Rethinking the Pregnancy Planning Paradigm: Unintended Conceptions or Unrepresentative Concepts?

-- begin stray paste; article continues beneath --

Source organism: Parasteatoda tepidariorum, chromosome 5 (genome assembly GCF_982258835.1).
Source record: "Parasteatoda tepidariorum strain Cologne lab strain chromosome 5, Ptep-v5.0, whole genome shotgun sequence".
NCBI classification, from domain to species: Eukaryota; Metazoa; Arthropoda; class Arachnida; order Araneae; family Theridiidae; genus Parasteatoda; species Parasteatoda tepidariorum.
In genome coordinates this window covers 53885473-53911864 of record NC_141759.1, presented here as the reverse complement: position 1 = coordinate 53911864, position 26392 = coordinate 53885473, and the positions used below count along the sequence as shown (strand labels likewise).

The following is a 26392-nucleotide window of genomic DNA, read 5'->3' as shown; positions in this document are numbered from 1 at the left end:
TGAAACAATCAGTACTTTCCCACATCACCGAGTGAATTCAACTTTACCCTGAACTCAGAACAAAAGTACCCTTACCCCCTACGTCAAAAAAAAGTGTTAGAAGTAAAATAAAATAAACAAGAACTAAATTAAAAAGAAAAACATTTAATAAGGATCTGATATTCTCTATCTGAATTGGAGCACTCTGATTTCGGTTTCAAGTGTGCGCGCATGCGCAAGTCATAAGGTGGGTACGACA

Approximately half of pregnancies occurring each year in the United States are unintended: They either occurred too soon or were not intended at any time. This commonly cited statistic is testament to the dominance of unintended pregnancy as a public health benchmark for measuring and improving women's reproductive health. In addition to its use as a public health metric, this timing-based definition of unintended pregnancy is reflected in pregnancy planning paradigms in clinical practice. According to these paradigms, women are expected to map out their intentions regarding whether and when to conceive, and to formulate specific plans to follow through on their intentions. What can researchers, public health practitioners and clinicians engaged in efforts to reduce unintended pregnancy and improve pregnancy outcomes do in response to these limitations? As a first step, we propose a conceptual model that integrates insights from recent research and provides a framework for informing women-centered approaches to preventing undesired pregnancies and improving outcomes